When to claim social security benefits is one of the biggest questions when thinking about retiring. Your retirement income will likely come from various sources, and each will fit into your financial plan in different ways. Still, for most people, social security represents a risk-free source of retirement income. How do you maximize that income? It’s a delicate balance.
The Social Security 2100 Act was recently introduced by the Social Security Subcommittee of the House Ways and Means Committee. The reinstatement follows the Social Security Administration’s latest forecasts that the trust funds will deplete in 13 years. In this episode, Grant dives into the status of the Social Security Trust fund, some potential solutions to buffer its reserves, and his overall thoughts on the proposed bill.
[04:35] Concept of Social Security Trust Fund – Grant explains the whole idea behind the social security trust fund and how it has evolved over the decades.
[06:10] Time to Revise – Why this is the time to revise rules and regulations related to social security.
[09:54] Running out of Money – Grant shares his take on the depleting reserve in the social security trust fund.
[14:26] Raise the Retirement age – Though raising the retirement age is an option for buffering the reserve on the trust fund, Grant explains why it may not be as easy as it sounds.
[15:06] Increase Taxes – Grant identifies a tax increase as the easiest option politically, and explains how this solution will contribute to the elimination of wealth inequality in the country.
[17:30] Adjust the Benefits – How adjusting the amount going out of the fund is another option to prolong the reserve.
[18:18] Social Security 2100 Act – Grant dives deep into the provisions of the proposed act and shares his thoughts on the matter.
[23:11] Investing in US Government Bonds – Though there is added risk, Grant explains how investing the excess of the social security trust fund in US government bonds will help to grow the pool of assets a little bit faster.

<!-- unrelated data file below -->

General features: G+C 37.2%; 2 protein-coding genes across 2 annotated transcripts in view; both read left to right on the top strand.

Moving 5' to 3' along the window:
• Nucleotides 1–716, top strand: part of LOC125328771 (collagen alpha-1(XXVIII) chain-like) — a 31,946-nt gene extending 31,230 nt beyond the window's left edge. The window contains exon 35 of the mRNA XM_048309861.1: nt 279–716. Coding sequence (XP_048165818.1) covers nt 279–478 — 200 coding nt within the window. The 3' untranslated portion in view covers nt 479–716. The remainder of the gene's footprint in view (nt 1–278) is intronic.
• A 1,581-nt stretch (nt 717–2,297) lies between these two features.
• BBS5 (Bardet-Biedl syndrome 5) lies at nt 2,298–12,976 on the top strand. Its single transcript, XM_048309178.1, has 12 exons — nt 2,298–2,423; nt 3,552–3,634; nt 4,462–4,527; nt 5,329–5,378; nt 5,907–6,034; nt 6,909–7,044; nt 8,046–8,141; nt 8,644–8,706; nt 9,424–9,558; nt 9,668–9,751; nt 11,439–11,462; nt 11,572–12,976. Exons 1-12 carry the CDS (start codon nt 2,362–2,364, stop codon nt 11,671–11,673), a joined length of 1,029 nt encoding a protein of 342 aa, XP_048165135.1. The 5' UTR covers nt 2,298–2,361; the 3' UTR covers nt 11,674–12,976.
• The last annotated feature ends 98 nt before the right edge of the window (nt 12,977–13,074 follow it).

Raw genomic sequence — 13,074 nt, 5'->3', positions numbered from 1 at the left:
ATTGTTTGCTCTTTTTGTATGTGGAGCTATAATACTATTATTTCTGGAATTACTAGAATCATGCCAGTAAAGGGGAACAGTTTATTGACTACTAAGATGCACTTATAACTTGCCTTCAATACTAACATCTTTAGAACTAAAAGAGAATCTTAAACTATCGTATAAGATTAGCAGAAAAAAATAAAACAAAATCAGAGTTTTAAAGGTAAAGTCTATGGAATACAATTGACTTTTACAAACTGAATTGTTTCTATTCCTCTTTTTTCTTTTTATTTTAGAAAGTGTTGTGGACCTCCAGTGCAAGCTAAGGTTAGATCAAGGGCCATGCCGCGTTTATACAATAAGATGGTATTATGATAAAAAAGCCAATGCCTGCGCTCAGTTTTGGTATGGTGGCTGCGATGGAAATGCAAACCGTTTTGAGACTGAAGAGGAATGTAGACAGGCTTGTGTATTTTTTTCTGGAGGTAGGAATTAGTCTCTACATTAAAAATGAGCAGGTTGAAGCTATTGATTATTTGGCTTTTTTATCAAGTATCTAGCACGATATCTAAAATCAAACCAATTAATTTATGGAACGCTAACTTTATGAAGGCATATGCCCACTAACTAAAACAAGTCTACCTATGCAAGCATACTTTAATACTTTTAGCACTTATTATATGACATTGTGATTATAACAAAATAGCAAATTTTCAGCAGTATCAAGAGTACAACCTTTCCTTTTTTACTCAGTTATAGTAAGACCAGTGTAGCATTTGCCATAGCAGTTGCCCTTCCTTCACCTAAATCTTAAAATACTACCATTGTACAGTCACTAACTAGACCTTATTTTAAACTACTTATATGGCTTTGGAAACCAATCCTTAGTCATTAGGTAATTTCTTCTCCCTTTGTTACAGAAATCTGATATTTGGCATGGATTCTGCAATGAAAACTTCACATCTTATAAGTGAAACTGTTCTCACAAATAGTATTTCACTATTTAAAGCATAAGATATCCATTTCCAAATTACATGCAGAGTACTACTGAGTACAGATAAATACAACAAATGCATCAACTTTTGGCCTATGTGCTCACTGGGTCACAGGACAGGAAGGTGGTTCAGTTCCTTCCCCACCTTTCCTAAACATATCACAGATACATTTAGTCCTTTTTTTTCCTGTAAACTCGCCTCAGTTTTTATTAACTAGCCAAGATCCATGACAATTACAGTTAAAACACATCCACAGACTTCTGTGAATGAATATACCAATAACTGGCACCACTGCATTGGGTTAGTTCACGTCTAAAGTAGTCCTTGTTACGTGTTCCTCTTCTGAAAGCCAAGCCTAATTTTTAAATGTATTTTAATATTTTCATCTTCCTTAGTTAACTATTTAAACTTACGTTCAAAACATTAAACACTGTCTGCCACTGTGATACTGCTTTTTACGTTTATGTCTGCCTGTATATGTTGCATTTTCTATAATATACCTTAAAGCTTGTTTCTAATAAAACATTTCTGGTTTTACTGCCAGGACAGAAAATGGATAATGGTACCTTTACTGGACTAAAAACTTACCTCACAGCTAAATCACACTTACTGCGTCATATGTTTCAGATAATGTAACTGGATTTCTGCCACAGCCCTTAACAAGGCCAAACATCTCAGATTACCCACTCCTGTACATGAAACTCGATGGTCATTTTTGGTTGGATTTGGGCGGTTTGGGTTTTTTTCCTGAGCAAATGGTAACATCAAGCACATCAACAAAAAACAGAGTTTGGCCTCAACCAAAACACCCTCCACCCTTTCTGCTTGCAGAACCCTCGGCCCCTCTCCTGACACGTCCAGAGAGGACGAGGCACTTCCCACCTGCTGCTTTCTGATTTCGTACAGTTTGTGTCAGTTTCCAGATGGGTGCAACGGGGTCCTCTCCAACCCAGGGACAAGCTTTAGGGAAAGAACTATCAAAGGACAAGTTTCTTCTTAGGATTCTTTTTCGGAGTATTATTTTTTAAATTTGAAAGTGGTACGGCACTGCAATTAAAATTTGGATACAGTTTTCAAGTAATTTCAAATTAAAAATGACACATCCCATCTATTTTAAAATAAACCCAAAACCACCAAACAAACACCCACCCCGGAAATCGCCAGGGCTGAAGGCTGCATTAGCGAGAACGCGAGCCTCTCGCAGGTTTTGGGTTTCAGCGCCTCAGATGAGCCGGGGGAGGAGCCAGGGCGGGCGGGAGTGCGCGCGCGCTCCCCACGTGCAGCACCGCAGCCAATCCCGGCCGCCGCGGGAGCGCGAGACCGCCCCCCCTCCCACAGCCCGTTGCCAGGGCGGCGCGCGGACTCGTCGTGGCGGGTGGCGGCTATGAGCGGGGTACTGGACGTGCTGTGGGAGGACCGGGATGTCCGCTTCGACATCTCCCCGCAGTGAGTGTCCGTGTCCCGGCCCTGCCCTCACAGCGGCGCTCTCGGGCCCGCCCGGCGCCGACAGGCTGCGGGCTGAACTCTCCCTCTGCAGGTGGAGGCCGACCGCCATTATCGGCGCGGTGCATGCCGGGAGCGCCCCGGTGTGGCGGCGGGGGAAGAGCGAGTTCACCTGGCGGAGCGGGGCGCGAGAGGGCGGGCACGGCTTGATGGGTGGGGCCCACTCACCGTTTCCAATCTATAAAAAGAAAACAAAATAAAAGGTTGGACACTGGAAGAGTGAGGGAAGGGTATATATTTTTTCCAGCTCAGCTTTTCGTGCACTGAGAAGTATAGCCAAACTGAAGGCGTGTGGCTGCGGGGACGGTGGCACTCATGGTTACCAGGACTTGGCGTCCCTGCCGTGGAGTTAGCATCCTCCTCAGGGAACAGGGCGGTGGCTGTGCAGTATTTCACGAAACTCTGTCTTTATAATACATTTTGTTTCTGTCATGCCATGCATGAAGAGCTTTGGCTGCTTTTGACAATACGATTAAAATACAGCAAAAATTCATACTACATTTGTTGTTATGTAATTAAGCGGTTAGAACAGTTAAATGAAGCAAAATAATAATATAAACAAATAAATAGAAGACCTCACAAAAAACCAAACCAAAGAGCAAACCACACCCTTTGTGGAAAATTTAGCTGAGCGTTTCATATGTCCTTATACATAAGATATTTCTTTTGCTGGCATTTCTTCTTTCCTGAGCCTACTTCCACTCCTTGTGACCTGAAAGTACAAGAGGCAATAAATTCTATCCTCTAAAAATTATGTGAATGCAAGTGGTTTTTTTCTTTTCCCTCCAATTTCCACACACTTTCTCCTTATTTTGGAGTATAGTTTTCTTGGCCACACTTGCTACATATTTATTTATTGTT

Social Security Board of Trustees: Combined Trust Funds Projected Depletion One Year Sooner Than Last Year: ssa.gov/news/press/releases/2021/#8-2021-2
Congress has a new plan to fix Social Security. How it would change benefits: cnbc.com/2021/10/26/social-security-what-a-new-plan-in-congress-would-mean-for-benefits.html
With Donald Trump now in office, there are a lot of people approaching retirement who are concerned about the state of Social Security. With Mr. Trump initiating drastic reforms in other areas of the government, the fact that Social Security is underfunded has many current and future retirees concerned their benefits might be reduced at some point.
Social Security is a huge component of most Americans’ retirement plans. And while I consider myself pretty well versed in the system, I decided to bring in a subject matter expert for this post. Ben Brandt, of Capital City Wealth Management, was kind enough to share his time and shed some light on the matter. This post is a quick update of the current status of the Social Security fund, as well as Ben’s insight on what reforms are currently on the table.
The Current State of Social Security
We’ll get to my interview with Ben shortly. For some context, let’s take a look at the current state of Social Security. Every year, the Social Security fund’s trustees are required to issue a report on the fund’s financial status. Each report includes data on the fund’s current assets (cash) and liabilities (retirement benefits payable). They also include long term projections based on demographic data and a bunch of other variables.
The most recent report claims that the Social Security trust is currently taking in more revenue through payroll taxes than it’s paying out in benefits. It projects this to be the case through 2019.